Dholes (Asiatic Wild Dogs)


    In News

    • A new study has reported the presence of dholes or Asiatic wild dogs (Cuon alpinus) in the high mountains of Central Asia nearly 30 years after their presence was last recorded.


    • Historically, dholes purportedly occurred throughout southern Russia, all across central Asia, South Asia and Southeast Asia. 
    • Recent research and current distribution maps indicate that they are restricted to the south and southeast Asia, with the northernmost populations in China

    Reasons for the disappearance

    • Dholes require more land for sustainable populations than other Asian mammals due to their complex social structure and dietary requirements.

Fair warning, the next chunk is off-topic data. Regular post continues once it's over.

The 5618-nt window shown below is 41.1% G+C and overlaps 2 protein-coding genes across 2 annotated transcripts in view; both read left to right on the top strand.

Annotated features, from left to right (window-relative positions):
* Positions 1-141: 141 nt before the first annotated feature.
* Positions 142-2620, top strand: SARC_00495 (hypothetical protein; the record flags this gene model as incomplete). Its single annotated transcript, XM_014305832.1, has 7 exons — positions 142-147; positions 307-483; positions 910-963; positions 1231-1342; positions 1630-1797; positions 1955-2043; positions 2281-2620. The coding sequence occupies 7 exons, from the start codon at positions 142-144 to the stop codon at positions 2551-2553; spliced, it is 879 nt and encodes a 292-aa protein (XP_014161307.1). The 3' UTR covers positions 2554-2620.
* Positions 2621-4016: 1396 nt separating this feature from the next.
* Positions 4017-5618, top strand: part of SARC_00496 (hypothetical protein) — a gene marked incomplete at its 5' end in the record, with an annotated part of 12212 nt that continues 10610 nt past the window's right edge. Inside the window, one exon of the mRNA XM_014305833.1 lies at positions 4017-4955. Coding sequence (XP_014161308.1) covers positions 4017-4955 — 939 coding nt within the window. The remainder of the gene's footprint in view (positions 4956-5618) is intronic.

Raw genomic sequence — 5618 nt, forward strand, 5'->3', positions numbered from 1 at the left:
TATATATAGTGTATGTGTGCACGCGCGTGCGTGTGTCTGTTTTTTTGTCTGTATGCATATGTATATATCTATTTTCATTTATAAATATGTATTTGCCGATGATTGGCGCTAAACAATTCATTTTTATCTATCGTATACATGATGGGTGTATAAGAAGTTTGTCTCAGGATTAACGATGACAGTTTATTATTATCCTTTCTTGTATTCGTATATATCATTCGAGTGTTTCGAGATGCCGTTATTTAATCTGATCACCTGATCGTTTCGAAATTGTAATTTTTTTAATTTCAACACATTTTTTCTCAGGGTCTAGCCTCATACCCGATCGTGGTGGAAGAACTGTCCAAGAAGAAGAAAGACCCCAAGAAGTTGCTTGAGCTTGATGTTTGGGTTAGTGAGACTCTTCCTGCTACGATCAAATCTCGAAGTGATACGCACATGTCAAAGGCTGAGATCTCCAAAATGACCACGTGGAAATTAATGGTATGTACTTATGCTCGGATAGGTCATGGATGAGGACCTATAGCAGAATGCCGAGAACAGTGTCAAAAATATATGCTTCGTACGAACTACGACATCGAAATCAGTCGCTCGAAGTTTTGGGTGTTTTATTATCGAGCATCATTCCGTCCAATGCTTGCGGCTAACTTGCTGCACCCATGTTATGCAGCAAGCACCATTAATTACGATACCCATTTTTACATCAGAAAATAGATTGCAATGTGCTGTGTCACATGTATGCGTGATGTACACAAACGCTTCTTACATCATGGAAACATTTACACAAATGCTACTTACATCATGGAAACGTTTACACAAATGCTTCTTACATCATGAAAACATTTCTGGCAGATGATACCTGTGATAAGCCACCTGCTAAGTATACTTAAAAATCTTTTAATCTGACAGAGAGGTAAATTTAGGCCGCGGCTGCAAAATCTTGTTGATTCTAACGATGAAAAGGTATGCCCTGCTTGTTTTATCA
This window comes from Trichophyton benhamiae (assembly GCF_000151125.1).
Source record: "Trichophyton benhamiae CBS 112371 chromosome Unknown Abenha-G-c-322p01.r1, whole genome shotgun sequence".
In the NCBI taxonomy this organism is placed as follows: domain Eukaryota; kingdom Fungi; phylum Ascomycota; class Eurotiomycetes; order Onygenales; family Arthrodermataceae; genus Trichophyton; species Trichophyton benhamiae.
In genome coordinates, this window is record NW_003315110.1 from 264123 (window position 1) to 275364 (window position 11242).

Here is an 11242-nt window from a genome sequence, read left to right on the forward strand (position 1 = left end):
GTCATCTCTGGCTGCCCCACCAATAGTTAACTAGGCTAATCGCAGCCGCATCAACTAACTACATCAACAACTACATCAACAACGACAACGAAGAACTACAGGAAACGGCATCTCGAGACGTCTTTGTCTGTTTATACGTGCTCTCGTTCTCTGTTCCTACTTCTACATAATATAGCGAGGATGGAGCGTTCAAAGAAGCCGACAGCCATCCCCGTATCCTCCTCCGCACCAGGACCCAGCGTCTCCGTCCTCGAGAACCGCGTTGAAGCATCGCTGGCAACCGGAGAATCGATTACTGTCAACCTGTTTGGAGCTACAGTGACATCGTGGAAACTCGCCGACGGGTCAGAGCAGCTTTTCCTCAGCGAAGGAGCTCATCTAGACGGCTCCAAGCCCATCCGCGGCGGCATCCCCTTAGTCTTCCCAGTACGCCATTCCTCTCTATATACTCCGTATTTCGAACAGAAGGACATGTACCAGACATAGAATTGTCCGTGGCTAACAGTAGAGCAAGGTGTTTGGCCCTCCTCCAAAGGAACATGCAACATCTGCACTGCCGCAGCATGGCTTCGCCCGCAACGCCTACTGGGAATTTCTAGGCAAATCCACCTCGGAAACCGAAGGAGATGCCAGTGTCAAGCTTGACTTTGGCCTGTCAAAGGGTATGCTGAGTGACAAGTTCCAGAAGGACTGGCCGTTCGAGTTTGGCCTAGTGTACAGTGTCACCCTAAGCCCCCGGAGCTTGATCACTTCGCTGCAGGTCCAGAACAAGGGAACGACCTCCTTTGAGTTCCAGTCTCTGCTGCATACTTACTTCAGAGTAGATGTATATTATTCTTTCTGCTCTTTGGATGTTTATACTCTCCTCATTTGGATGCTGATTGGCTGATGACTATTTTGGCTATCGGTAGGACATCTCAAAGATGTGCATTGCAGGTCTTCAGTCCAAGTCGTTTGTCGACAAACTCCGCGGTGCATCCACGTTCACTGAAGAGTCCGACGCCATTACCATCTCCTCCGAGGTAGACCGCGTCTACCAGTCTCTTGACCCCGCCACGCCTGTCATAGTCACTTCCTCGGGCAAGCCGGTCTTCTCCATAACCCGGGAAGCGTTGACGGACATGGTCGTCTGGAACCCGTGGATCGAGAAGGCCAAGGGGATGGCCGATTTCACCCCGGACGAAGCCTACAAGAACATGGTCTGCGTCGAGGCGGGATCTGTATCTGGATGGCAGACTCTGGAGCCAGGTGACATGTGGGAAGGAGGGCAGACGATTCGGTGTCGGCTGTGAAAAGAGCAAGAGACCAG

• Habitat fragmentation and human activity may have contributed significantly to their decades-long disappearances from the aforementioned countries (Central Asian mainly)

    Dholes (Asiatic Wild Dogs)

    • It is also known as the Asiatic Wild Dog, Indian Wild Dog, the Red Dog, Whistling dog and Mountain wolf. It plays an important role as an apex predator in forest ecosystems.
    • It is in the endangered category (EN) and is protected under Schedule II of the Wildlife Protection Act, 1972 in India.
    • Besides the tiger, the dhole is the only large carnivore in India that is under the International Union for Conservation of Nature’s ‘endangered’ category.
    • High populations of Dholes are found in the Western Ghats and central Indian forests

    Source: DTE